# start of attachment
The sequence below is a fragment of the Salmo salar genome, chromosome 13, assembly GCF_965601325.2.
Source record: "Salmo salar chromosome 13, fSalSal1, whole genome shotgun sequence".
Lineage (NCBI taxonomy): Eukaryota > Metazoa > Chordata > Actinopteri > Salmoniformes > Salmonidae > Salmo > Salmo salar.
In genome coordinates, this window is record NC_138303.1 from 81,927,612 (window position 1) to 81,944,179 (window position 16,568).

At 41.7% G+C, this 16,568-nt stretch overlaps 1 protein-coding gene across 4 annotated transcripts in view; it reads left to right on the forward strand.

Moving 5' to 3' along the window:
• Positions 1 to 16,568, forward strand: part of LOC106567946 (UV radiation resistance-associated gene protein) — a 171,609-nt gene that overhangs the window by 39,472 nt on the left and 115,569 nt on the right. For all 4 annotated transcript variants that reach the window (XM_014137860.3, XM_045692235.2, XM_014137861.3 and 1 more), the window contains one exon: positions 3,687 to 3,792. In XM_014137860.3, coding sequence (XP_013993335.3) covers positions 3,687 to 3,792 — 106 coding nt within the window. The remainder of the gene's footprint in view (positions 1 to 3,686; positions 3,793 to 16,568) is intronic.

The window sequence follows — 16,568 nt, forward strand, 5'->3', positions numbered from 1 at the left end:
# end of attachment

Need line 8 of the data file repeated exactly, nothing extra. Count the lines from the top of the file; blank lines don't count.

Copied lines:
The window sequence follows — 16,568 nt, forward strand, 5'->3', positions numbered from 1 at the left end: